Meat factory worker fired for discussing pay with colleague LOSED court case as judge finds his firing was ‘reasonable’
- Judge rules in favor of dismissing Primo Foods Quality Assurance Officer in Brisbane
- The court found the termination “reasonable” because he had violated the confidentiality policy
- The man is said to have spoken to colleagues about salary and contract offers
- The Australian Meat Industry Employees Union claimed the termination was unlawful
A meat plant worker who was fired for discussing pay negotiations with colleagues has lost his wrongful dismissal lawsuit.
The Federal Circuit Court ruled in favor of the termination of a Brisbane Quality Assurance Officer after ex-employee was found to have violated company confidentiality policy.
The court found the dismissal “reasonable” amid concerns over staff disputes and privacy and said it did not violate workplace rights.
Court ruled in favor of Primo Foods’ dismissal of a Brisbane quality assurance officer after finding the former employee had breached the company’s confidentiality policy (stock image)
The court found the termination “reasonable” as the man had allegedly spoken to colleagues about the details of their new salary offers (stock image).
The case was led by the Australian Meat Industry Employees Union, which claimed the termination was unlawful and was in response to a previous protected bullying complaint filed by the former employee.
The court heard the officer was employed at the company’s Wacol plant for nearly six years.
Primo Foods found evidence that employees had discussed the details of their offers with the Quality Assurance Officer, knowing the proposed salary and the status of ongoing negotiations.
At that time, the company transitioned its “quality team” from an hourly wage to a salary.
The court heard the former officer had told his manager he knew colleagues were unhappy with their offers.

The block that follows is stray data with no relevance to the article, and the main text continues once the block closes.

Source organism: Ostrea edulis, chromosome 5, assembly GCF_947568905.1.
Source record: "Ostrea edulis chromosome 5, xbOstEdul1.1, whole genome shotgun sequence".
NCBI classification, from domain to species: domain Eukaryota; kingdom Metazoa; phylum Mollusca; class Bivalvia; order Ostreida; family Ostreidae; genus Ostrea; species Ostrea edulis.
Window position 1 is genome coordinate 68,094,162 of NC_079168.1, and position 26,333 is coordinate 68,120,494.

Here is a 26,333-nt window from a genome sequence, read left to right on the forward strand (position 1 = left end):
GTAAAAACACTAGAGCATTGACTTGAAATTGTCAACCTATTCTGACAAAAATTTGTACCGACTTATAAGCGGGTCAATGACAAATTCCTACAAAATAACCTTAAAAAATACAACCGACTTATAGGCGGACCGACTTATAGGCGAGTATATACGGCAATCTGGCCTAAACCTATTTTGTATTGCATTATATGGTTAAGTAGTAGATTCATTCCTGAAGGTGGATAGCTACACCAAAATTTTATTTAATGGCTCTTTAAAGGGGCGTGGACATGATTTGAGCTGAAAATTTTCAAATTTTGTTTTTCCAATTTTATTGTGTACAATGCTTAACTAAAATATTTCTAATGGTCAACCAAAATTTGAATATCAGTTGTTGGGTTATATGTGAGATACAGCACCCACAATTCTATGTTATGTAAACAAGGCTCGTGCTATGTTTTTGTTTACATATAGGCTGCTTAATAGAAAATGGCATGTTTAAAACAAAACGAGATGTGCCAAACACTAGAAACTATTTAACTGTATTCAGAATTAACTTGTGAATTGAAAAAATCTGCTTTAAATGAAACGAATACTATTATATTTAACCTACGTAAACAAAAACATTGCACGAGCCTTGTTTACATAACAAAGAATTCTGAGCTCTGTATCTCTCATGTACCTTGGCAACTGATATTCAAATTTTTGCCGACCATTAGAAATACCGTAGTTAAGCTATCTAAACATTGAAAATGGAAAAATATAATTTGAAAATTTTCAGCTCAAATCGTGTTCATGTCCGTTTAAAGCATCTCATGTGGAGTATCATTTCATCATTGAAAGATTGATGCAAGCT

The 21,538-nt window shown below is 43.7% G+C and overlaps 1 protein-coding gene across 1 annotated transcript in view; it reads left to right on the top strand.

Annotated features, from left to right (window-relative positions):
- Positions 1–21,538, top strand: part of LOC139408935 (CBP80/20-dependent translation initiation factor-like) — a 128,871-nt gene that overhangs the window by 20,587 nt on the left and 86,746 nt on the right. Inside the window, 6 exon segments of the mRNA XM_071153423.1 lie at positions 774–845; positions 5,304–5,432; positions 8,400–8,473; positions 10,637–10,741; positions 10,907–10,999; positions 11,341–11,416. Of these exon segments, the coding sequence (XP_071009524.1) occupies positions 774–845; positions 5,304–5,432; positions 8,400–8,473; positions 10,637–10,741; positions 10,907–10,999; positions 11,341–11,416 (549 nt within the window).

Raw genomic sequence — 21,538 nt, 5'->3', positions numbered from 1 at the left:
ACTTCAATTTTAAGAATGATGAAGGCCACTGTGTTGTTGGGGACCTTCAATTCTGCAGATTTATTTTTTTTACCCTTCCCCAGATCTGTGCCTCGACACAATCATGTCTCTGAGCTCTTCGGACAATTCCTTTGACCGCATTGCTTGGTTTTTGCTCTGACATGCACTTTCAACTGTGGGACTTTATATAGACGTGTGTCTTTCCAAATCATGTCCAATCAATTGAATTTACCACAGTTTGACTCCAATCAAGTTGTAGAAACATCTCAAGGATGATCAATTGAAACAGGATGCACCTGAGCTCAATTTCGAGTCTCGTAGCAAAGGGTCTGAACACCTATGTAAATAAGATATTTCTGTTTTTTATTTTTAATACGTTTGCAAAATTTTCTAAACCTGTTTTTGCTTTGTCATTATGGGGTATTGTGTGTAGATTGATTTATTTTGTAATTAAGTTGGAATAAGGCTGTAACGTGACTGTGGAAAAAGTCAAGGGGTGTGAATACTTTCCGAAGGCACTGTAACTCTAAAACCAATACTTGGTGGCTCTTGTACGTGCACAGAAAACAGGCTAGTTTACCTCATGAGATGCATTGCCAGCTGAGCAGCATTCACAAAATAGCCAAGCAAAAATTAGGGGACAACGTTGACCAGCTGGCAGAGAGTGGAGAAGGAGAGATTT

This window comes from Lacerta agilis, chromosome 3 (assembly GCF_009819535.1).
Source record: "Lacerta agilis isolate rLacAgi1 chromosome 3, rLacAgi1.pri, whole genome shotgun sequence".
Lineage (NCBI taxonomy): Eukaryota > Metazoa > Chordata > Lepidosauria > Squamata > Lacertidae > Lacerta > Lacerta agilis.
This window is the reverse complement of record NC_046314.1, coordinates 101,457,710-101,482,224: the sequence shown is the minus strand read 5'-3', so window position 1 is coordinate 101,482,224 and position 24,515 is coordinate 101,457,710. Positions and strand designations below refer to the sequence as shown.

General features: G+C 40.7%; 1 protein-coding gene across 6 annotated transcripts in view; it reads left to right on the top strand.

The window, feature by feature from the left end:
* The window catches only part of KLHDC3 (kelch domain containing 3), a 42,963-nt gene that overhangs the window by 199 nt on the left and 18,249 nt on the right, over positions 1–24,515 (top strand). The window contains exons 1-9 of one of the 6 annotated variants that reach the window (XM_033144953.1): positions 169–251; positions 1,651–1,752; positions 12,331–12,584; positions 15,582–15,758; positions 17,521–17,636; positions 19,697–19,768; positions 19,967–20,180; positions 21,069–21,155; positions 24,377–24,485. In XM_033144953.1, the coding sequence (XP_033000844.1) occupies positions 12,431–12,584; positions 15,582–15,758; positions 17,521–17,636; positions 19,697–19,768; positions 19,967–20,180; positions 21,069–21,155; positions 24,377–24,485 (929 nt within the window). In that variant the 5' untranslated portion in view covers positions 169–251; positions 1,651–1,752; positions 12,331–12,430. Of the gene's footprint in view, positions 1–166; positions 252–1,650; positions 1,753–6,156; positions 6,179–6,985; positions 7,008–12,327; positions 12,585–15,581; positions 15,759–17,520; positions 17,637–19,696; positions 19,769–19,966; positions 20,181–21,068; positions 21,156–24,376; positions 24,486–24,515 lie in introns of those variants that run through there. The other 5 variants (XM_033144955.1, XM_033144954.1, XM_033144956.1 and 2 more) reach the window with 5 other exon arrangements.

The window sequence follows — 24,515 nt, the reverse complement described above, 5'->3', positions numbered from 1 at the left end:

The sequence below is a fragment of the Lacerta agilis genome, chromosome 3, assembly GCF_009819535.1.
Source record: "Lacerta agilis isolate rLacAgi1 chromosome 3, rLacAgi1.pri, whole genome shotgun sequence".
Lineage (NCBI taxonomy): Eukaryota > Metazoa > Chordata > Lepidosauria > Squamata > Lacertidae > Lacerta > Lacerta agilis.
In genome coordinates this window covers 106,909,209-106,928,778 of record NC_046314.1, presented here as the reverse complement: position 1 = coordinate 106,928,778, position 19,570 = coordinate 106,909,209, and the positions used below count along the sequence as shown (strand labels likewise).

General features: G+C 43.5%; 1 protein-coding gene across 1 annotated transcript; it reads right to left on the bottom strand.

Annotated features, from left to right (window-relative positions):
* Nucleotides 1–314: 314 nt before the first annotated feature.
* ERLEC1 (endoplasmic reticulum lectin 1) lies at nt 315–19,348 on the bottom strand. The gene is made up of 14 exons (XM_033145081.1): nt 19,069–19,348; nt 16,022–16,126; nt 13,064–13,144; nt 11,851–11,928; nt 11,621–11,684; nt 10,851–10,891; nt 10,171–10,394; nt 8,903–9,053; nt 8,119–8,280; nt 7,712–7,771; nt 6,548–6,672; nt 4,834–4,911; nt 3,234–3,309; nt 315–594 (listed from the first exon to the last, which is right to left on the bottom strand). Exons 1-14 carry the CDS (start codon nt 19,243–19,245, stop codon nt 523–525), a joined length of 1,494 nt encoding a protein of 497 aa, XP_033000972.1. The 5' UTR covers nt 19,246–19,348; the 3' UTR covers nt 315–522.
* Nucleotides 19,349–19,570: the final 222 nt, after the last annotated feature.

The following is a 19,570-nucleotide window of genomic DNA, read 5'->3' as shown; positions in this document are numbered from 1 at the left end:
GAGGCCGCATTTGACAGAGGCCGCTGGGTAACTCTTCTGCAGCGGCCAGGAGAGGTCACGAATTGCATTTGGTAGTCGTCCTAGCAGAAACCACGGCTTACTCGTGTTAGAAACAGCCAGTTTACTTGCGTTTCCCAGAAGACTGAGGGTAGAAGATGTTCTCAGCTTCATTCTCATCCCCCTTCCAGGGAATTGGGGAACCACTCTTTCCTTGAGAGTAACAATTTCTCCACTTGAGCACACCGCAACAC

He went on to say that some had asked for more money, while others were holding off on signing the offered contract to see how their overtime would play out, according to court documents.
Primo Foods argued that obtaining and discussing confidential salary information violated its code of conduct, which therefore warranted termination.
The former employee was also previously warned about an unrelated matter, and JBS considered his “dishonesty” a justified termination of contract.
The Australian Meat Industry Employees Union brought the case on behalf of the dismissed worker, claiming the termination was unlawful, to which the judge did not agree
The employee was served with his termination letter in April 2021 on the grounds that he was in possession of confidential information in violation of the Group’s Code of Business Conduct and Ethics – that he had had discussions with members of the team about the confidential terms of their employment contracts; and thus accused himself of misconduct to terminate the employment relationship during the ongoing contract negotiations.’
As part of the court case, four people made statements stressing the importance of keeping salary offers confidential.
The court found that one defendant, a human resources officer for the company, had informed each of the employees at the time of the salary offers that that information was confidential and that such offers should not be shared with other employees. ‘
Judge Egan found that the former officer’s employment was terminated fairly and that the company was entitled to take that action based on its assessment of the seriousness of the violation of the Code of Conduct.
The judge found that the HR director and general manager were disassociated from the employee’s previous grievances and entitled to consider a previous warning to him.